You took on the job at an interesting time for golf in Hong Kong. Media interest in the Government’s decision to review the land use at the Hong Kong Golf was at its peak and it was only three months before the Hong Kong Open, which was lacking a title sponsor. Was there at all a sense of ‘What have I got myself into here’?
[Laughs] No, not at all. I had been in Hong Kong for eight years working in golf and during that time I worked closely with the HKGA, so I knew what they did; I knew the team, the venues and the committee members well. In every respect I knew what I was getting into and I felt well equipped for that. It was an interesting time and continues to be an interesting climate - I think it is always going to be. That was one of the attractions for me.
I had a wonderful 14 years with Sir Nick Faldo but the HKGA challenge was a really exciting one. The issues that you refer to were already there. They didn’t just land on my desk on my first day in the job.
The Hong Kong Golf Club does a huge amount for us and for golf in Hong Kong as a whole - for junior development, for the general public and for the Hong Kong Open - so they will always have our support.
The Hong Kong Open - yes, there were a few issues, but it happened and it was a great event with an exciting finish and a worthy winner. We are working on getting it in good order for 2014 and beyond.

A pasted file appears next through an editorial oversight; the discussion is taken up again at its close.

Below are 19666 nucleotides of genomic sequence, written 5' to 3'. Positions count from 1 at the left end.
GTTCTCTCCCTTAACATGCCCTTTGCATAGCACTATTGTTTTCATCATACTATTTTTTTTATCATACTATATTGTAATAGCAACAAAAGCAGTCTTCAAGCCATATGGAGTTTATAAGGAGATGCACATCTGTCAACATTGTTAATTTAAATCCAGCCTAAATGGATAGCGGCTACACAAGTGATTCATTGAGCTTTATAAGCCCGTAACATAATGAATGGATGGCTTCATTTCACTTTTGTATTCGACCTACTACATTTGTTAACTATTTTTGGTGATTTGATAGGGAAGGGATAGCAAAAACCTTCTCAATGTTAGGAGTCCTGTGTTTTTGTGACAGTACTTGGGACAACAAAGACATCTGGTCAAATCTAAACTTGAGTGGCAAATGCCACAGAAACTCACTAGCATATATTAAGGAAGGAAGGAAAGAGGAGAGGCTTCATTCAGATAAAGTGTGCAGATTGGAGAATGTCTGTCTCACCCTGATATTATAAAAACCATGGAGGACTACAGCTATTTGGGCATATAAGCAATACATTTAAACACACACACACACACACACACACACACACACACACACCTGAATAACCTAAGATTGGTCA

People seem genuinely surprised that in an affluent city like Hong Kong a title sponsor for the tournament couldn’t be found. Is that too simplistic a view of how high-level sports sponsorship works, and is finding sponsorship even the HKGA’s remit?
It is our remit, but not solely. We work with our partners at the Hong Kong Golf Club and the European and Asian Tours and between us we are all responsible for making the Hong Kong Open happen. The more we work together, the better.
We essentially did have a title sponsor for 2013: the Hong Kong Golf Club. From a corporate sponsorship point of view it was structured differently than in previous years in that we had a group of premier partners, and together with the support of the Golf Club this helped fund the tournament and allowed it to go ahead.
Selling a title sponsorship is perhaps not as easy as it sounds, which has been proved elsewhere in the world with other tournaments, and not just with golf but in other sports too. Having said that, we are confident as a group about the future and are in advanced discussions with potential partners for 2014. The Hong Kong Open has been going for 55 years and there is no reason to doubt it won’t continue for another 55 years.
So are you saying the Hong Kong Open can still function without a title sponsor?
Yes it can and it did. It needs sponsors of course - whether it’s one title sponsor or two or three premier partners - but there are different ways of going about it.
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